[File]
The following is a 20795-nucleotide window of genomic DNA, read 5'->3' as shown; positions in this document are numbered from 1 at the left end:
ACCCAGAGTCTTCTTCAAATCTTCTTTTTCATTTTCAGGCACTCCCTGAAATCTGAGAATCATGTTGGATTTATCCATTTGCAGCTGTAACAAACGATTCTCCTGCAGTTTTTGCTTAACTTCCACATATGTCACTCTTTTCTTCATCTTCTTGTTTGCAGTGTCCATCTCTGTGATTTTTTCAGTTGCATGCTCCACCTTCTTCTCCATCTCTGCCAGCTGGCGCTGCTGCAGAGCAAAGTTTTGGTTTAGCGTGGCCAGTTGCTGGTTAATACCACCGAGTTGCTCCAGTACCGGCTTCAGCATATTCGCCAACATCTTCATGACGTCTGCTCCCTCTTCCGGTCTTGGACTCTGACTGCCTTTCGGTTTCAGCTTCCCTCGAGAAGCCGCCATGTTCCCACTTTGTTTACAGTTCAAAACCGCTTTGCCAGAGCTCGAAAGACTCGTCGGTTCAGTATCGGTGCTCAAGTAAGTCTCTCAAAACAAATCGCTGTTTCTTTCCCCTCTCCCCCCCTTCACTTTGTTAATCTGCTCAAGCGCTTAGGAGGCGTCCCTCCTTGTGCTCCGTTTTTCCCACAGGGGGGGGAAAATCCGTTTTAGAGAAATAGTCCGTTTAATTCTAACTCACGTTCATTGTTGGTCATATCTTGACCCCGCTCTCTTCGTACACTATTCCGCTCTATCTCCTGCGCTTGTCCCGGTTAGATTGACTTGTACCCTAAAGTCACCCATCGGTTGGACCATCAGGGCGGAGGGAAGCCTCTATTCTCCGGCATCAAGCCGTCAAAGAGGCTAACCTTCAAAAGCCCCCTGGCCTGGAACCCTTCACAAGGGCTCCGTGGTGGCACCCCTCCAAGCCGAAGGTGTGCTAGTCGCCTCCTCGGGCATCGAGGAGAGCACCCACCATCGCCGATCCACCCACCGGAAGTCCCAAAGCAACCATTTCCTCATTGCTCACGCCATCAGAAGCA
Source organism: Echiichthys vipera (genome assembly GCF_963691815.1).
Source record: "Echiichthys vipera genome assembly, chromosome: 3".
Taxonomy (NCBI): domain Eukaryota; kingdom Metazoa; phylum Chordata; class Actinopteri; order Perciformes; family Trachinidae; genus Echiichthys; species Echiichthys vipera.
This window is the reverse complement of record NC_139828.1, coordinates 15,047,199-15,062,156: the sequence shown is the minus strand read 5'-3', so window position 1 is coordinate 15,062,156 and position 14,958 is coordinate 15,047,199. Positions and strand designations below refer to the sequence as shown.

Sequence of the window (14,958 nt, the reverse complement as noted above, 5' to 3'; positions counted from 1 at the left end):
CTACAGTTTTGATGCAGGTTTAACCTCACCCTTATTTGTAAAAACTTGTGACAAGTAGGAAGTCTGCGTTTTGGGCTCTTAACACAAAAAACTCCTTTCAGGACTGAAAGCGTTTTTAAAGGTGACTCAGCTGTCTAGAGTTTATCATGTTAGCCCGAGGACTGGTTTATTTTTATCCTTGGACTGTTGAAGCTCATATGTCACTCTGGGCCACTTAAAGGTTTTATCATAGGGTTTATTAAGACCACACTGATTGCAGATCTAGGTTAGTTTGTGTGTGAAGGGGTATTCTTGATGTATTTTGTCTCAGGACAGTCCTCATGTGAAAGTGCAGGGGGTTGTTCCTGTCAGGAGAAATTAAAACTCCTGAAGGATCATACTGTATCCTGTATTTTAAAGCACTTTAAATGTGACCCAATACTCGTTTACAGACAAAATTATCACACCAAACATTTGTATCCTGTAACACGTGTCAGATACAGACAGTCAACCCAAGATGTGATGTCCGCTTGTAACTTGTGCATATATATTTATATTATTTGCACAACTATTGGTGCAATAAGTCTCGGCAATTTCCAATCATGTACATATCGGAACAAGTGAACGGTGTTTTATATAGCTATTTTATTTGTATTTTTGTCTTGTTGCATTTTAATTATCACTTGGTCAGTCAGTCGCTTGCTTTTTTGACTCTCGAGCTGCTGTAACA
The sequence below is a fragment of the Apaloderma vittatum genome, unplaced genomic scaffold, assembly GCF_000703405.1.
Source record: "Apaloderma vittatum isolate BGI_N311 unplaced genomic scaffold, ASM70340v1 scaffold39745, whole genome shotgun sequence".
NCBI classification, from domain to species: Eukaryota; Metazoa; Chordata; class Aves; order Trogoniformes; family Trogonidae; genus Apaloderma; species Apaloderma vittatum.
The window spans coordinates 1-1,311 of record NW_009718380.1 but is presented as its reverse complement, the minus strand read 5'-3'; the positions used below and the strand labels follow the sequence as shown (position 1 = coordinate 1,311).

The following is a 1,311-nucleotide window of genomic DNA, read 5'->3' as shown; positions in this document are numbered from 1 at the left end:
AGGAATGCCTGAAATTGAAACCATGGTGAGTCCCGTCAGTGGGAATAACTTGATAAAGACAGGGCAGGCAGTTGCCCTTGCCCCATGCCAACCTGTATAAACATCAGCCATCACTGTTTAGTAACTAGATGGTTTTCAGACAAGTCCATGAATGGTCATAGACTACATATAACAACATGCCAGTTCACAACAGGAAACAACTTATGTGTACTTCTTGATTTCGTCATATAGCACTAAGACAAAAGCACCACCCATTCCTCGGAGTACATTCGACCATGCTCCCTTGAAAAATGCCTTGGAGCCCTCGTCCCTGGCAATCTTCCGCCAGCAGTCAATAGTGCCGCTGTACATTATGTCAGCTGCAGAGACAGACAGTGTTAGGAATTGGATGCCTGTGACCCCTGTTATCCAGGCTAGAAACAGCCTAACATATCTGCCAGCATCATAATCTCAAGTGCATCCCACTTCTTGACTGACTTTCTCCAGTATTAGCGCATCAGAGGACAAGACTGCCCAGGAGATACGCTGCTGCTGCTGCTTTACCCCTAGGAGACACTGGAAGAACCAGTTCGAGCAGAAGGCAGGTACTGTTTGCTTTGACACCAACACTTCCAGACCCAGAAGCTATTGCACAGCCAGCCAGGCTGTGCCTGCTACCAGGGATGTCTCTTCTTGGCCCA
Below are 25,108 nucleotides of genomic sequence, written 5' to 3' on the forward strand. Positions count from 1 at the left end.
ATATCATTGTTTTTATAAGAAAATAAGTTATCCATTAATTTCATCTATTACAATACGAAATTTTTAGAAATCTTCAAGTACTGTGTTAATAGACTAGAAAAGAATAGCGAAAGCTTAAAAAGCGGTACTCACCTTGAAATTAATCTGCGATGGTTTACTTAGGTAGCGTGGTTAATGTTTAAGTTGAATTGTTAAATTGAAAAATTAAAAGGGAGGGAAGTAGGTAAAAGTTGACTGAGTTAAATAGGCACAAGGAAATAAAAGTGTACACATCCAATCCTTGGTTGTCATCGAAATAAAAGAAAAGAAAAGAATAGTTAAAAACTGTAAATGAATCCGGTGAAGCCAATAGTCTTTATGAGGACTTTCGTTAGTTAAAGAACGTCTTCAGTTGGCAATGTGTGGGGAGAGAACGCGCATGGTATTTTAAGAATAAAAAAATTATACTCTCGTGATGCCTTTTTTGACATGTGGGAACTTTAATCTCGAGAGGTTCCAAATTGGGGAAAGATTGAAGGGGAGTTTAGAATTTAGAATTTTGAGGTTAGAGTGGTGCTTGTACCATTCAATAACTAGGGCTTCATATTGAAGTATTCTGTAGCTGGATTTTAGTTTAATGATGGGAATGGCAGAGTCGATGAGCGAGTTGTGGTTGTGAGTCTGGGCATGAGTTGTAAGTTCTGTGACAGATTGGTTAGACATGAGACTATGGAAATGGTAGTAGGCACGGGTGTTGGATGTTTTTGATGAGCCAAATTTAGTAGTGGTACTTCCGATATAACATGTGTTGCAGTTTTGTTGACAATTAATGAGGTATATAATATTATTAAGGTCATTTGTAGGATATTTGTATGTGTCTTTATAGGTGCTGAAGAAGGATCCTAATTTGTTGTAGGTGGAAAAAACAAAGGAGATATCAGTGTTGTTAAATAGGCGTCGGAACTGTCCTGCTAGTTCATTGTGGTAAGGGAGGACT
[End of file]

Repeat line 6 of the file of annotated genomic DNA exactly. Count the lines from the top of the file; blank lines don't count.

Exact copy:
This window is the reverse complement of record NC_139828.1, coordinates 15,047,199-15,062,156: the sequence shown is the minus strand read 5'-3', so window position 1 is coordinate 15,062,156 and position 14,958 is coordinate 15,047,199. Positions and strand designations below refer to the sequence as shown.